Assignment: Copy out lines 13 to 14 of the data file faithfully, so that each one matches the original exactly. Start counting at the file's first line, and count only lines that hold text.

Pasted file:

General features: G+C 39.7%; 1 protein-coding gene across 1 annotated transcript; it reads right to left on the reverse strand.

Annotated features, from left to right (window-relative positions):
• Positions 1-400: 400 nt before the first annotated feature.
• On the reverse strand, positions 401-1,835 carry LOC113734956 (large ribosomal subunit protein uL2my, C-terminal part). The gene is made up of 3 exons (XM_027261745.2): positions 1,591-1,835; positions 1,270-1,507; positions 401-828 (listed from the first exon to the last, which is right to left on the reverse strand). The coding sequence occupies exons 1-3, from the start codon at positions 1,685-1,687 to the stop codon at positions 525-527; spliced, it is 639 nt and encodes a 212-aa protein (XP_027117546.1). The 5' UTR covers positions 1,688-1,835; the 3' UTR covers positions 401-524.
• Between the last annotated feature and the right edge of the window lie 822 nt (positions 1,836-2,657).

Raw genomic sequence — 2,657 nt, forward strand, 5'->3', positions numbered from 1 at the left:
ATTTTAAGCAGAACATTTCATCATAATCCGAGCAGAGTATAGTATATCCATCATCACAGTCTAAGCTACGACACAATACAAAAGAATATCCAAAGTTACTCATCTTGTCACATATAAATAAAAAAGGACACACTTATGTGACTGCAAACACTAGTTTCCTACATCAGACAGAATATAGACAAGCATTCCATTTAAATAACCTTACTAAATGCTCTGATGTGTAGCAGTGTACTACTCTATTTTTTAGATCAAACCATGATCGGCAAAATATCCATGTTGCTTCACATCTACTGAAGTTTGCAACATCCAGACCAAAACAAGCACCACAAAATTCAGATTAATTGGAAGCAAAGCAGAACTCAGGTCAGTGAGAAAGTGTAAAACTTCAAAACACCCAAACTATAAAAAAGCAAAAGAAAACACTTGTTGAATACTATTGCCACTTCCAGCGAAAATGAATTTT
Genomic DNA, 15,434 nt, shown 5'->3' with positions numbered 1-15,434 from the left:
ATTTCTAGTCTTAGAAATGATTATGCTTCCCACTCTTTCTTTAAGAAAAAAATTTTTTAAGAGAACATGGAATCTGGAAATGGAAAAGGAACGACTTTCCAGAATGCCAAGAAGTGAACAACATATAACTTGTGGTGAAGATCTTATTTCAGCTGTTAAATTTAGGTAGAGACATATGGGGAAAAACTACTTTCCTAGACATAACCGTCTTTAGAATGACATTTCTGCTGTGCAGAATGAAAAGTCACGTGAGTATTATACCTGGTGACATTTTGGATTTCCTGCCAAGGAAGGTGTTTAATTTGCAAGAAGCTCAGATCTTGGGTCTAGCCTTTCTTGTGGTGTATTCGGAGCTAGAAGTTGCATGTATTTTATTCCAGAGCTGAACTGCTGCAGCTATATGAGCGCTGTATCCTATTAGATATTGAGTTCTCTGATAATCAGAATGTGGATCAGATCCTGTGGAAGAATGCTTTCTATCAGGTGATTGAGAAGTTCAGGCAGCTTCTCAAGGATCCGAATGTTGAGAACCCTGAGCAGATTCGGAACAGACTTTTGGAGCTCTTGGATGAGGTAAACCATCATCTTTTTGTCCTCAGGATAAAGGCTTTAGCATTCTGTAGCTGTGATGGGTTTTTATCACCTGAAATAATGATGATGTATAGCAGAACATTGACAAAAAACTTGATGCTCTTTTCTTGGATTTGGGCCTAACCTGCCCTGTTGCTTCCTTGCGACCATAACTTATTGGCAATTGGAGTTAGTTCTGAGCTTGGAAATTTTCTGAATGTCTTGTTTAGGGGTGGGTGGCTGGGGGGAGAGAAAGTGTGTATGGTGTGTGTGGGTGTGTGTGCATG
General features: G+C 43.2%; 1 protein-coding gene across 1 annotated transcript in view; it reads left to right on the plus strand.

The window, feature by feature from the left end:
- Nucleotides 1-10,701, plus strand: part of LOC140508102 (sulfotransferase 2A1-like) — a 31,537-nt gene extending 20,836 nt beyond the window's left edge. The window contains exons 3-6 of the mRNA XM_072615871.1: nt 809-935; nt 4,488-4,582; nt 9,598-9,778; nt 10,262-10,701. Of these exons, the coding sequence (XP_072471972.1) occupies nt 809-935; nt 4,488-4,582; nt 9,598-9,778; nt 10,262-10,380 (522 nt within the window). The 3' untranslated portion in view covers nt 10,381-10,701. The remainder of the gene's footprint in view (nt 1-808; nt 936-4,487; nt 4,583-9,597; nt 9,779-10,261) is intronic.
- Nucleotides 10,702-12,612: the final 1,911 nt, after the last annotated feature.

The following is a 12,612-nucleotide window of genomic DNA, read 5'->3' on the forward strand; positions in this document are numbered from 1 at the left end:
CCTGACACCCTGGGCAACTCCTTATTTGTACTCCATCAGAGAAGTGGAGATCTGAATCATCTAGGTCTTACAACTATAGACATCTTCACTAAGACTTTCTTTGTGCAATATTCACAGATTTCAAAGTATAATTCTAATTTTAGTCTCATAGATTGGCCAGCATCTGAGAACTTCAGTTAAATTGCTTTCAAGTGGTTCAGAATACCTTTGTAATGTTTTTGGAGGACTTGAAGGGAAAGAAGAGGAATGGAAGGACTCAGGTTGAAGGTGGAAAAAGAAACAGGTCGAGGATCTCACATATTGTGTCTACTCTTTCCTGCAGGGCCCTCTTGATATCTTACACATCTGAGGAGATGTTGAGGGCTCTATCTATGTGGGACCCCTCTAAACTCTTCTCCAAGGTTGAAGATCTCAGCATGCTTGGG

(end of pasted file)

- Nucleotides 10,702-12,612: the final 1,911 nt, after the last annotated feature.

The following is a 12,612-nucleotide window of genomic DNA, read 5'->3' on the forward strand; positions in this document are numbered from 1 at the left end: